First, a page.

Effect of numbering of return envelopes on participation, explicit refusals, and bias: experiment and meta-analysis
1 Division of Clinical Epidemiology, University Hospitals of Geneva, Geneva, Switzerland
2 Faculty of Medicine, University of Geneva, Geneva, Switzerland
3 Department of Clinical Epidemiology and Biostatistics, McMaster University, Hamilton, Canada
4 Swiss Center for Affective Sciences, University of Geneva, Geneva, Switzerland
BMC Medical Research Methodology 2014, 14:6 doi:10.1186/1471-2288-14-6Published: 15 January 2014
Tracing mail survey responses is useful for the management of reminders but may cause concerns about anonymity among prospective participants. We examined the impact of numbering return envelopes on the participation and the results of a survey on a sensitive topic among hospital staff.
In a survey about regrets associated with providing healthcare conducted among hospital-based doctors and nurses, two randomly drawn subsamples were provided numbered (N = 1100) and non-numbered (N = 500) envelopes for the return of completed questionnaires. Participation, explicit refusals, and item responses were compared. We also conducted a meta-analysis of the effect of questionnaire/envelope numbering on participation in health surveys.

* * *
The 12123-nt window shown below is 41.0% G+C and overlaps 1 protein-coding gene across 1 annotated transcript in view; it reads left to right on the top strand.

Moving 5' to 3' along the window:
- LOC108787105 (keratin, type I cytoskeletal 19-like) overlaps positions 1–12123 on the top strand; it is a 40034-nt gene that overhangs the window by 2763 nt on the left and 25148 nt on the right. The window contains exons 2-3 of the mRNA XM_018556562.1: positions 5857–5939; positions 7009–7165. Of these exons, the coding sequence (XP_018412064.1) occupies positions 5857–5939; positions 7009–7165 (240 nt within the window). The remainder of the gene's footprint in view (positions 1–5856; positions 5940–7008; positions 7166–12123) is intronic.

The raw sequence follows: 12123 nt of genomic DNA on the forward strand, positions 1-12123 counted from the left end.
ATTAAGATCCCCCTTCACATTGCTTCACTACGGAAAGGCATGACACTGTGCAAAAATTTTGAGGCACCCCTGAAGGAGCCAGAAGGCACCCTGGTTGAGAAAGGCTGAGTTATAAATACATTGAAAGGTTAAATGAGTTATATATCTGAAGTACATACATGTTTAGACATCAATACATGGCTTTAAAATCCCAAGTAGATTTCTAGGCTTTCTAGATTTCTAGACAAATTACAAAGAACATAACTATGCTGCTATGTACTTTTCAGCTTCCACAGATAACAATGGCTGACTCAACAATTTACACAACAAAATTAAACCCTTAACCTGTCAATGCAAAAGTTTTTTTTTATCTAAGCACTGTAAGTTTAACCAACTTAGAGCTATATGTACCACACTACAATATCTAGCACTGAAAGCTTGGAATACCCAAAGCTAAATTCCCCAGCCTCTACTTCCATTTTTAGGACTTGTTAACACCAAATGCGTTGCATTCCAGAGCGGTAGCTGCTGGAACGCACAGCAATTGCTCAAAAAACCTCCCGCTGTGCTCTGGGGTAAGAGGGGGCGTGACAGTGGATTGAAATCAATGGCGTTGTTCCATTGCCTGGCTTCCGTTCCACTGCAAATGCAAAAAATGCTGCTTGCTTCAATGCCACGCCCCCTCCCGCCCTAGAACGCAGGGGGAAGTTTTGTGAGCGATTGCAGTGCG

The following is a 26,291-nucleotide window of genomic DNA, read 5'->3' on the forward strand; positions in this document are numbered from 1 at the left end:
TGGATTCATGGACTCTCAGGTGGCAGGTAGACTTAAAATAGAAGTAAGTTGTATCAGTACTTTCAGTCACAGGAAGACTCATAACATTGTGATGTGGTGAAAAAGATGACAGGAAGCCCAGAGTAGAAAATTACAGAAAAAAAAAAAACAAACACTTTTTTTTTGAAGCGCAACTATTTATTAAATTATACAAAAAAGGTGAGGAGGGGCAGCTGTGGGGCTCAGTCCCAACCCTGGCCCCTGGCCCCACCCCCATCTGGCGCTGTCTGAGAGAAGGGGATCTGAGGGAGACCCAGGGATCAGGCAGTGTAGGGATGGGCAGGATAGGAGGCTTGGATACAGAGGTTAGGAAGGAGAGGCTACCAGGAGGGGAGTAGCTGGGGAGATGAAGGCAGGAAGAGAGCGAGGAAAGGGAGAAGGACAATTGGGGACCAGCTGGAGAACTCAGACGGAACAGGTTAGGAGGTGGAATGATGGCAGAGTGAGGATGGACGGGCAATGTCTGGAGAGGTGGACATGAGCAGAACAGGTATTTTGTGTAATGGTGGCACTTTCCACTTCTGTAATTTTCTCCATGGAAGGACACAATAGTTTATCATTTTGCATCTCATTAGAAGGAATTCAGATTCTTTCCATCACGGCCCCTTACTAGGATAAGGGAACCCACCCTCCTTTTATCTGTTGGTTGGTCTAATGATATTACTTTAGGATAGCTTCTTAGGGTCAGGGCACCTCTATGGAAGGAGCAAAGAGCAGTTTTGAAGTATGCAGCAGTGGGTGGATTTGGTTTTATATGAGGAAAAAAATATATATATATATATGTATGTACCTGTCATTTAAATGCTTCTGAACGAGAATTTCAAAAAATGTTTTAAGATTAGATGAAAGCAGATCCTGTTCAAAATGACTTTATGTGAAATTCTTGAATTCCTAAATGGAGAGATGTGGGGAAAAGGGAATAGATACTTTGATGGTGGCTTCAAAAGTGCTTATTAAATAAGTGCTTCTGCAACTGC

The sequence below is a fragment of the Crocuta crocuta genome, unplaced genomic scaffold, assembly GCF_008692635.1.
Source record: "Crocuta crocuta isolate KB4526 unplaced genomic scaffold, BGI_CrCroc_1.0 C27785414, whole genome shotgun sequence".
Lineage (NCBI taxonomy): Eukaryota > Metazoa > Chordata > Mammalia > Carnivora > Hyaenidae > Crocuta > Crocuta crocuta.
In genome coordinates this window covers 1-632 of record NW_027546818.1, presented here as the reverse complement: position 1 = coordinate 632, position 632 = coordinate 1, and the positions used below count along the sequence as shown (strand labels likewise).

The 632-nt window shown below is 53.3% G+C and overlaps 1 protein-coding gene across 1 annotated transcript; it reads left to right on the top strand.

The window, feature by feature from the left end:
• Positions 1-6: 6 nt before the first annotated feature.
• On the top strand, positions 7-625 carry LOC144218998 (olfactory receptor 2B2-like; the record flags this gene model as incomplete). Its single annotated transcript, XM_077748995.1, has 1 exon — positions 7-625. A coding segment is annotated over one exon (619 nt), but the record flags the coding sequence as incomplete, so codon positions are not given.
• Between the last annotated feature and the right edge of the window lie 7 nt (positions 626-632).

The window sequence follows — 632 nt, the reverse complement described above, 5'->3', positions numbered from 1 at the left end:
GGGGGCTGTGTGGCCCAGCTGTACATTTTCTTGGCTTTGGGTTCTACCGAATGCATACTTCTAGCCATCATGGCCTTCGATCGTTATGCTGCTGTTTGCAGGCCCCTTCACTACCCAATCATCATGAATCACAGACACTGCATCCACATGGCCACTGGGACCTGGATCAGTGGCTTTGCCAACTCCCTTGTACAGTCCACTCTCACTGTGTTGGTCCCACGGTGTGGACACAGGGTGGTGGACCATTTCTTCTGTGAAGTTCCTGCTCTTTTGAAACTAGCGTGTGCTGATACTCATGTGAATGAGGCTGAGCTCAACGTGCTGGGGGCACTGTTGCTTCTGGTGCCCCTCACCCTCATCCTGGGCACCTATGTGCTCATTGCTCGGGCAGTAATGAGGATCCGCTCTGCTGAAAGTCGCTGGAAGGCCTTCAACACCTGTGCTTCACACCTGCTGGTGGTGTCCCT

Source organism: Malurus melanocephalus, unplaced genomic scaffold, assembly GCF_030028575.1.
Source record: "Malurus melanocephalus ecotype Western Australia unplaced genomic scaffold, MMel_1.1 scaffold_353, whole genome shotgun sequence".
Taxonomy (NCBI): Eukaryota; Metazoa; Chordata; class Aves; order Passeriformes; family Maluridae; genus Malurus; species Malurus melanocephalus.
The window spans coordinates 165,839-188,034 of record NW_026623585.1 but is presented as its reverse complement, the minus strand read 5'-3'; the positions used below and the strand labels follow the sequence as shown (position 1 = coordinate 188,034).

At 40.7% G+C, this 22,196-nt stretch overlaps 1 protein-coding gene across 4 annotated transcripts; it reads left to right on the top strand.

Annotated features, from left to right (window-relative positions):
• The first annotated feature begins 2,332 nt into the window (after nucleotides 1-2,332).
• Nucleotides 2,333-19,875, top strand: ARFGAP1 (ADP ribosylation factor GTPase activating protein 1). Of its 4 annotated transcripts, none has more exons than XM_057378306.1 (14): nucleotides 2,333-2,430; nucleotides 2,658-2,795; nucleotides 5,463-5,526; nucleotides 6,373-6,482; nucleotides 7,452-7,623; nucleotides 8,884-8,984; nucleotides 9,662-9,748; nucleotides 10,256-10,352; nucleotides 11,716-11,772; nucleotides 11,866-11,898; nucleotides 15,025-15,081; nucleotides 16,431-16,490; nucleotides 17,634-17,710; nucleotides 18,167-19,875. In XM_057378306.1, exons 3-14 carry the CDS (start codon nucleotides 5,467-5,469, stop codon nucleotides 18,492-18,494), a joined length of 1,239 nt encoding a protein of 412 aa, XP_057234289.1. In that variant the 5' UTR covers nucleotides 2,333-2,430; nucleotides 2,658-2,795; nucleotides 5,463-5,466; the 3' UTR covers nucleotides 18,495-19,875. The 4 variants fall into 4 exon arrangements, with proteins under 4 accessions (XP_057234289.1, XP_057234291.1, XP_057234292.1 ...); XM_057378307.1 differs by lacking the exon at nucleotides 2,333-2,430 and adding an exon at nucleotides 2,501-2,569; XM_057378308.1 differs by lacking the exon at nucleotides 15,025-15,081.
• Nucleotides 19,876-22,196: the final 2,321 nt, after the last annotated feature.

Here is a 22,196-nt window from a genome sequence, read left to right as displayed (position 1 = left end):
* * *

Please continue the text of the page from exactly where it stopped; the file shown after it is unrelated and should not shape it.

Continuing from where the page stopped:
The participation rate was lower in the “numbered” group than in the “non-numbered” group (30.3% vs. 35.0%, p = 0.073), the proportion of explicit refusals was higher in the “numbered” group (23.1% vs 17.5%, p = 0.016), and the proportion of those who never returned the questionnaire was similar (46.6% vs 47.5%, p = 0.78). The means of responses differed significantly for 12 of 105 items (11.4%), which did not differ significantly from the expected frequency of type 1 errors, i.e., 5% (permutation test, p = 0.078). The meta-analysis of 7 experimental surveys (including this one) indicated that numbering is associated with a 2.4% decrease in the survey response rate (95% confidence interval 0.3% to 4.4%).
Numbered return envelopes may reduce the response rate and increase explicit refusals to participate in a sensitive survey. Reduced participation was confirmed by a meta-analysis of randomized health surveys. There was no strong evidence of bias.